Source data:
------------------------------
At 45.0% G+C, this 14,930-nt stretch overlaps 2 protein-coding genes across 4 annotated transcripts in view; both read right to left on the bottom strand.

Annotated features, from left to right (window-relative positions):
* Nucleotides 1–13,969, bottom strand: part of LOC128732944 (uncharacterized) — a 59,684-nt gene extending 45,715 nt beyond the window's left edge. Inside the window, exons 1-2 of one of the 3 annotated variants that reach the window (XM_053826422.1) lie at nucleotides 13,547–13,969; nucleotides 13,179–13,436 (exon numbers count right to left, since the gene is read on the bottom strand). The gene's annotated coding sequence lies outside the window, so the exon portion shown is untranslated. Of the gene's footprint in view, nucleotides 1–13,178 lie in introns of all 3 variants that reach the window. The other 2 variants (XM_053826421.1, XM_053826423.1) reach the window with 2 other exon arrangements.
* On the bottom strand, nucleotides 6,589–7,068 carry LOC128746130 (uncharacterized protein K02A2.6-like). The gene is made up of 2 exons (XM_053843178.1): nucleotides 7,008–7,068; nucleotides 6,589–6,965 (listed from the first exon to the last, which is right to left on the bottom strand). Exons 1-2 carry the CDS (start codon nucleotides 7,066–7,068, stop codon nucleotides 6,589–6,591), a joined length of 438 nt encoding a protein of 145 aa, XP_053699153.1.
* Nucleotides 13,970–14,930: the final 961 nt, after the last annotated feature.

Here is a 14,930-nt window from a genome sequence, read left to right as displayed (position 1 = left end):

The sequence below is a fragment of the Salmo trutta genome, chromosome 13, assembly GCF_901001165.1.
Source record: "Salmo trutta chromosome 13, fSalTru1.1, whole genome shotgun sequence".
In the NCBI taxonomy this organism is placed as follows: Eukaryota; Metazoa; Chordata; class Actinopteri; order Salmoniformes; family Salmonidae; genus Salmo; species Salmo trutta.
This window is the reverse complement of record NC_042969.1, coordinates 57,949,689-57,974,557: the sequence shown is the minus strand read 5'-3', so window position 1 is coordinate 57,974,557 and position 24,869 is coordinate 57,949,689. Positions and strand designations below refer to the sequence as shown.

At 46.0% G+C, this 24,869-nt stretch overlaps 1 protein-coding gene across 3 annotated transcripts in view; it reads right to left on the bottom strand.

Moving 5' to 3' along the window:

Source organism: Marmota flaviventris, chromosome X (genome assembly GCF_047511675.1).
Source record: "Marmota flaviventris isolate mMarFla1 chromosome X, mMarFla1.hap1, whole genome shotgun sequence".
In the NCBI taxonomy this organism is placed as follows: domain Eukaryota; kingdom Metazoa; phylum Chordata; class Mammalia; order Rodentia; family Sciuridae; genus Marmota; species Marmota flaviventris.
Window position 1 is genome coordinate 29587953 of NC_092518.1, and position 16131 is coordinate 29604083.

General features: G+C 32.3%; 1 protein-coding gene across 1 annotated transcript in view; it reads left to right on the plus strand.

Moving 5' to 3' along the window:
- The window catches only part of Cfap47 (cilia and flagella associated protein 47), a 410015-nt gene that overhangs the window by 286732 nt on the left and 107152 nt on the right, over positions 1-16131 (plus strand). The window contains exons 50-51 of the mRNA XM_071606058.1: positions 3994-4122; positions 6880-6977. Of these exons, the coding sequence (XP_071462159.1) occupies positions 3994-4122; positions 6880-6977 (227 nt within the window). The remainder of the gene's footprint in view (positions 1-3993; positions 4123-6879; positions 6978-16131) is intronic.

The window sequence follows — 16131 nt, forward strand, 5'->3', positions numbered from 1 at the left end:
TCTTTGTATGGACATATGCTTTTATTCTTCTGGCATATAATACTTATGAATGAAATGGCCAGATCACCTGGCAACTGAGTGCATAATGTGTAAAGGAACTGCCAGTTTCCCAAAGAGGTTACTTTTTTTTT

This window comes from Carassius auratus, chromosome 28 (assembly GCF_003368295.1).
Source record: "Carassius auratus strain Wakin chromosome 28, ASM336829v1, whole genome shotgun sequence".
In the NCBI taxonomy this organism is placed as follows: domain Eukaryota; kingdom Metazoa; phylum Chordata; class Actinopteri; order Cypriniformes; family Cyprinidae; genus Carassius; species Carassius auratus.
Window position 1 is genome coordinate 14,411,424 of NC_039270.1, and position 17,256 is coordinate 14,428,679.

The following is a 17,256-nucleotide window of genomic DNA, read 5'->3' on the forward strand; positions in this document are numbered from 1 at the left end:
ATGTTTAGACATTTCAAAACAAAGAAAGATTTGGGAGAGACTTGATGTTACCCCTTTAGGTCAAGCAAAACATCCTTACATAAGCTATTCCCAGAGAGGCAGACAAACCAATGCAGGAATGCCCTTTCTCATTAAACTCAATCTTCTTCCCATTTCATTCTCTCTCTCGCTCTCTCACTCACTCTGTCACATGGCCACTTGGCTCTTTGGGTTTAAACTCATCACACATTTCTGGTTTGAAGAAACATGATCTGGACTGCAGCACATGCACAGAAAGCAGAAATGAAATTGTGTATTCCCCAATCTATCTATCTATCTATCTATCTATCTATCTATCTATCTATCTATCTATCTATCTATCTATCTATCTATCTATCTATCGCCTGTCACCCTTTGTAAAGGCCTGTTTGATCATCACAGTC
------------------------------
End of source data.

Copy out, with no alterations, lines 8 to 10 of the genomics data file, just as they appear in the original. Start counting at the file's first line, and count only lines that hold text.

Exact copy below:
Source record: "Salmo trutta chromosome 13, fSalTru1.1, whole genome shotgun sequence".
In the NCBI taxonomy this organism is placed as follows: Eukaryota; Metazoa; Chordata; class Actinopteri; order Salmoniformes; family Salmonidae; genus Salmo; species Salmo trutta.
This window is the reverse complement of record NC_042969.1, coordinates 57,949,689-57,974,557: the sequence shown is the minus strand read 5'-3', so window position 1 is coordinate 57,974,557 and position 24,869 is coordinate 57,949,689. Positions and strand designations below refer to the sequence as shown.